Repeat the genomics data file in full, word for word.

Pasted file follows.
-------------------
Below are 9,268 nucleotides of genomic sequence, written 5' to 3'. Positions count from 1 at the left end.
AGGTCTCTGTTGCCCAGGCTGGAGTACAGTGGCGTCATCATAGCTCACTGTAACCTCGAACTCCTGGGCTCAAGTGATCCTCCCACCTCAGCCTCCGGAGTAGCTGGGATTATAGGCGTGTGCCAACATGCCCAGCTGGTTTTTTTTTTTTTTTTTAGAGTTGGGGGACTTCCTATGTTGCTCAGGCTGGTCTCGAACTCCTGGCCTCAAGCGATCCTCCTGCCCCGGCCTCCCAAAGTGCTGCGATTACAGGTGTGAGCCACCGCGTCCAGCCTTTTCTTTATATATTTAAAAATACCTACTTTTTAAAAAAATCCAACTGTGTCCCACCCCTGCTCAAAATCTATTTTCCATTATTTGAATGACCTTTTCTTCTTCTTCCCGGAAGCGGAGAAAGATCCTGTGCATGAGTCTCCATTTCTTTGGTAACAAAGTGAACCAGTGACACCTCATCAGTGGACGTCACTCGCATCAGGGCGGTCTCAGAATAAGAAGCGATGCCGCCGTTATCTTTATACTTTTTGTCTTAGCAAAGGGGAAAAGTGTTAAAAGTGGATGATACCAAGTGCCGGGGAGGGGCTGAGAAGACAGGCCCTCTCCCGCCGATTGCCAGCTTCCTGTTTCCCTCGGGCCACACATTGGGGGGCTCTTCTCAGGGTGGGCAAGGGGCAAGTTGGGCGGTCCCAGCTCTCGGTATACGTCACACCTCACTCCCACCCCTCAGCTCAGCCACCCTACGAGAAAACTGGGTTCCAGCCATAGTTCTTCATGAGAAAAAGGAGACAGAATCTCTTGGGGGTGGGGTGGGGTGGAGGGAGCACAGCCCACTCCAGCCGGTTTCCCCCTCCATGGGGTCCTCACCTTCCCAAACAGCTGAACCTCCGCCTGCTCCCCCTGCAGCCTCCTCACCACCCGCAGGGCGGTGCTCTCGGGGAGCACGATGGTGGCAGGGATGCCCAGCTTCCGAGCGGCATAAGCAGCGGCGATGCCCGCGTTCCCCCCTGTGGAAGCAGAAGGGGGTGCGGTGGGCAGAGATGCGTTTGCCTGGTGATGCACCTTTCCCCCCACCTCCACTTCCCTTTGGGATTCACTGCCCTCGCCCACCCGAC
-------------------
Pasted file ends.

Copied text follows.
Below are 9,268 nucleotides of genomic sequence, written 5' to 3'. Positions count from 1 at the left end.
AGGTCTCTGTTGCCCAGGCTGGAGTACAGTGGCGTCATCATAGCTCACTGTAACCTCGAACTCCTGGGCTCAAGTGATCCTCCCACCTCAGCCTCCGGAGTAGCTGGGATTATAGGCGTGTGCCAACATGCCCAGCTGGTTTTTTTTTTTTTTTTTAGAGTTGGGGGACTTCCTATGTTGCTCAGGCTGGTCTCGAACTCCTGGCCTCAAGCGATCCTCCTGCCCCGGCCTCCCAAAGTGCTGCGATTACAGGTGTGAGCCACCGCGTCCAGCCTTTTCTTTATATATTTAAAAATACCTACTTTTTAAAAAAATCCAACTGTGTCCCACCCCTGCTCAAAATCTATTTTCCATTATTTGAATGACCTTTTCTTCTTCTTCCCGGAAGCGGAGAAAGATCCTGTGCATGAGTCTCCATTTCTTTGGTAACAAAGTGAACCAGTGACACCTCATCAGTGGACGTCACTCGCATCAGGGCGGTCTCAGAATAAGAAGCGATGCCGCCGTTATCTTTATACTTTTTGTCTTAGCAAAGGGGAAAAGTGTTAAAAGTGGATGATACCAAGTGCCGGGGAGGGGCTGAGAAGACAGGCCCTCTCCCGCCGATTGCCAGCTTCCTGTTTCCCTCGGGCCACACATTGGGGGGCTCTTCTCAGGGTGGGCAAGGGGCAAGTTGGGCGGTCCCAGCTCTCGGTATACGTCACACCTCACTCCCACCCCTCAGCTCAGCCACCCTACGAGAAAACTGGGTTCCAGCCATAGTTCTTCATGAGAAAAAGGAGACAGAATCTCTTGGGGGTGGGGTGGGGTGGAGGGAGCACAGCCCACTCCAGCCGGTTTCCCCCTCCATGGGGTCCTCACCTTCCCAAACAGCTGAACCTCCGCCTGCTCCCCCTGCAGCCTCCTCACCACCCGCAGGGCGGTGCTCTCGGGGAGCACGATGGTGGCAGGGATGCCCAGCTTCCGAGCGGCATAAGCAGCGGCGATGCCCGCGTTCCCCCCTGTGGAAGCAGAAGGGGGTGCGGTGGGCAGAGATGCGTTTGCCTGGTGATGCACCTTTCCCCCCACCTCCACTTCCCTTTGGGATTCACTGCCCTCGCCCACCCGAC